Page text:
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62 international rapport that has been built up over years among the ISO/IEC member organizations. In a nutshell, the U.S. private sector and the U.S. government would do well to keep their powder dry, work their respective sides of the street, and exchange information and coordinate strategies as needed on a thoughtful and cooperative basis without getting in each other's way. The challenge of Europe 1992 to U.S. competitiveness in world markets is not going to be met by handwringing over imagined standards issues. It has to be met by educational capability, innovation, product and service excellence, intelligent and direct involvement, and quality salesmanship in a European community that is going to be increasingly populated by a lot of people making the most of all of these qualities in a huge marketplace. THE INTERNATIONAL STANDARI)S STRUCTURE A major step forward for information technology was taken when the IEC and the ISO, after several years of study fraught with political as well as technical considerations, formed the IEC/ISO Joint Technical Committee known as JTC1. Earlier this year I reported on the progress of JTC1: Both the IEC and the ISO should take pride in having established JTCI. The first JTCI Plenary took place in Tolyo from November 17 to November 20, 19B7, and was attended by 98 delegates from 20 countries. Subsequently there was a JTCI Advisory Group meeting in Washington, D.C., in the United States on April 20 to April 22, 1988, with 16 countries represented. A second Advisory Group meeting took place in London from December 7 to December 9, 1988, with 18 countries attending. The second J]Cl Plenary was held in Paris on June 6 to June 9, 1989. It is important to note that the national representations at JTCI Plenary meetings and Advisory Group meetings comprise executives from national standards bodies, user groups, governments, manufacturers, academies and others. Furthermore, the meetings are attended by representatives from key regional bodies and international organizations. Thus when JTa reaches a unanimous conclusion on a matter such as its scope, it is reflecting not just the opinion of a few people: it is stating a truly international position. This latter fact has been of great utility to important international groupings such as the ITU, CCII1; EEC (European Economic Community), etc. Instead of having to look in two directions, namely at the IEC and the ISO, they now have to look in only one. Equally important is the fact that major regional activities in the infor- mation technology field such as Standards Promotion and Applications Group (SPAG), Corporation for Open Systems (COS), and Promoting Conference for Open Systems Interconnections (POSI) need a central point of international competence to harmonize the standards profiles and test suites which are vital to the successful interconnection of information technology equipment worldwide. Indeed, if JTCl did not exist IEC and ISO would have to create it in order to survive in sensing the needs of nations in information technology standardization. As a consequence of the pace of technological advancement in the information technology (II) field, JTC1 is responsible for the most active international standards program. There are 16 Subcommittees and 75 working groups responsible for over 700 projects. There are approximately 270 published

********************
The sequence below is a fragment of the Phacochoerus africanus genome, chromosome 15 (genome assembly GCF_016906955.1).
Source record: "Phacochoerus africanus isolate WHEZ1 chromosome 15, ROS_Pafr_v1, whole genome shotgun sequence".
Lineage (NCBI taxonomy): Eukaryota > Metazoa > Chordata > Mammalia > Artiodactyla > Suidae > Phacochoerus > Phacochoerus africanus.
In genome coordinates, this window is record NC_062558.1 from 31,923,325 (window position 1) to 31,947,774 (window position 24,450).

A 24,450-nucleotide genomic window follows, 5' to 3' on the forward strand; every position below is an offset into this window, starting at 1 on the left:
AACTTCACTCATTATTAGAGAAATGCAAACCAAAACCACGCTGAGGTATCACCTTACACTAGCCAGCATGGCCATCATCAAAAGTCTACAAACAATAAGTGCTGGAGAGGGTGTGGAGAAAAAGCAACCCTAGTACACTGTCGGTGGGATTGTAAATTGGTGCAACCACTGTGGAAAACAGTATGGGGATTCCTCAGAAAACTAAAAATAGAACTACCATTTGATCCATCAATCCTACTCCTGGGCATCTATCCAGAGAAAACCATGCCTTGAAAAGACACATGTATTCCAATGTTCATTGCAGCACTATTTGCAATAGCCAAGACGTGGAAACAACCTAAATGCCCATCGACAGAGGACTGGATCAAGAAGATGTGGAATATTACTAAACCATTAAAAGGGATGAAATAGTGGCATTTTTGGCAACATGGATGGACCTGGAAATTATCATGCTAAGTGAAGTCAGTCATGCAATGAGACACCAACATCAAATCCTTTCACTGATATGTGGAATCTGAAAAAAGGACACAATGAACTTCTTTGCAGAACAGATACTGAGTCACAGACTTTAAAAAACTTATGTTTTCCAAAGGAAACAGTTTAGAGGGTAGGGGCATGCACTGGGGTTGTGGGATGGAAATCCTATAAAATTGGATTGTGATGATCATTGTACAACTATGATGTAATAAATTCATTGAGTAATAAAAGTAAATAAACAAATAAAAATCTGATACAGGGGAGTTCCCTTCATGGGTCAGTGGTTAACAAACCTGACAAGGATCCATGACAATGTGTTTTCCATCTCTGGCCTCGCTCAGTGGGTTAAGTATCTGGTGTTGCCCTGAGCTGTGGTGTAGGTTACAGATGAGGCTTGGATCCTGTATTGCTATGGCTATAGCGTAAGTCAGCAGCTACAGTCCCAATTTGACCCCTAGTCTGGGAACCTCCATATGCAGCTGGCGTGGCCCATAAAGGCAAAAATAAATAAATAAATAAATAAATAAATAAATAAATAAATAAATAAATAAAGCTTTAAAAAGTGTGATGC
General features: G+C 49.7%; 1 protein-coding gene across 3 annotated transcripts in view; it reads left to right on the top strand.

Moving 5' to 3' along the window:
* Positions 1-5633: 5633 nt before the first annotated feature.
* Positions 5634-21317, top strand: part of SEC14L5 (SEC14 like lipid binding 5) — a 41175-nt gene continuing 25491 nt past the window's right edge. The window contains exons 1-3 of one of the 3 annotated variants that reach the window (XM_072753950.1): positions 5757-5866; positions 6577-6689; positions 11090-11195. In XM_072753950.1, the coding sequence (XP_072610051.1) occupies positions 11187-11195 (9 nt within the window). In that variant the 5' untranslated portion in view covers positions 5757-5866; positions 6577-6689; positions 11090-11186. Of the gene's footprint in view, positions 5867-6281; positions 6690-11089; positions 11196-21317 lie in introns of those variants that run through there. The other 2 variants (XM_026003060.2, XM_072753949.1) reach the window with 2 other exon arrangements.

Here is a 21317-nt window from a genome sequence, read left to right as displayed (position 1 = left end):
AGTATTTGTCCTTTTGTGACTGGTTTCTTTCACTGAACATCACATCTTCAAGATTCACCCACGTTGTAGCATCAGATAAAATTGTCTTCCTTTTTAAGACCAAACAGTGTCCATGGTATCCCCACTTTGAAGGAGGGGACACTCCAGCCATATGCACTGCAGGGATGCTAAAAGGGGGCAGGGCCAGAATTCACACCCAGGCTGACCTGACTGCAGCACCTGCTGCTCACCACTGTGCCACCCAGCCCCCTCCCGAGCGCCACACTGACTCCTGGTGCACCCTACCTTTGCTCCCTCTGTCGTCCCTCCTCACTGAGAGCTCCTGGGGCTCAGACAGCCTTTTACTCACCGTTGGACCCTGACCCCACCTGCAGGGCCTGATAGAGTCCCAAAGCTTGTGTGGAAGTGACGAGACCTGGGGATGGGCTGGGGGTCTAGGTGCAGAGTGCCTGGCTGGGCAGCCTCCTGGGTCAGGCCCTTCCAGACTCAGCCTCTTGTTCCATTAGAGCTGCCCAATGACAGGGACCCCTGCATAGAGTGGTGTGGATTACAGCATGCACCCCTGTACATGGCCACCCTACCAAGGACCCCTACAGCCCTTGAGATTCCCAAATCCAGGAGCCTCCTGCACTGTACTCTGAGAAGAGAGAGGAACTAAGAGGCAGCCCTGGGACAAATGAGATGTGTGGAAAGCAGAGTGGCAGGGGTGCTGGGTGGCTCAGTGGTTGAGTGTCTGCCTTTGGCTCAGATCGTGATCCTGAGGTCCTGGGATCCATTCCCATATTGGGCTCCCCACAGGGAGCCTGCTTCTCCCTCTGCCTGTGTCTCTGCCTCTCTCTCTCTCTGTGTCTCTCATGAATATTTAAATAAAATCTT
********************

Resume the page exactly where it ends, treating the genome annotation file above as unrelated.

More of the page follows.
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63 standards, 125 Draft International Standards, 150 Draft Proposals and 175 working drafts which eventuate will lead to international standards. Although the size of this program and its associated workload pose a mapr challenge for JTCI, its Subcommittees and Secretariats, it is interesting to note that a marked reduction has already been achieved in the time required to process documents from new work item stage to publication. In the early 198(k; it would have taken no less than seven years to process an IT standard. Today, owing to improved procedures and management control, we are averaging less than four yeam for even the most complex systems standards. In addition, the Fast Clack Procedure has proven extremely efficient in obtaining world- wide agreement within 1~18 months on existing standards developed by other organizations. An on-line accessible database containing status information on all JTCI projects as well as meeting schedules is expected to be available later this year. Increased usage of standard graphics markup language (SGML3 will further speed up publication schedules. Further improvements are anticipated with increased mechanization. The point on increased mechanization is important in that uniform methods for the publication and speedy delivery and updating of informa- tion technology standards, profiles, and test suites is becoming increasingly critical. The ISO and IEC cooperation on JTC1 should be continued and supported to the fullest, as should the JTC1 cooperation with the CCI1T and European Computer Manufacturing Association (ECMA), etc. In the case of the United States, this requires coordination between the private and government sectors to ensure that actions with the nontreaty bodies such as the ISO and IEC are consistent with those being taken with treaty organizations such as the ITU/CCITT and the EEC. The ISO in particular should be encouraged to draw more heavily upon the expertise resident in its key secretariats and committee chairman. Currently, the ISO Council, the governing body of ISO, and its executive committees are devoid of any management expertise from the information technology sector. Indeed, the current management experience is drawn from those who are understandably more concerned with standards publi- cation, distribution, and royalties than with in-depth understanding of the end purpose and utility of the standards being produced. Accordingly, some of the management decisions and requests of those writing the standards and bearing the costs are counterproductive. It has been suggested outside of the United States that it would be better for JTC1 to break free from ISO and IEC because it brings together truly national delegations from the nations involved with information tech- nolo~ standards, is more closely focussed, and has a management structure and planning function composed of those who understand the technology and the use needs. Also, JTC1 activities are already larger in than those in the remainder of ISO and IEC if information technology activities were to be removed from them. My personal view is that the current structure should be maintained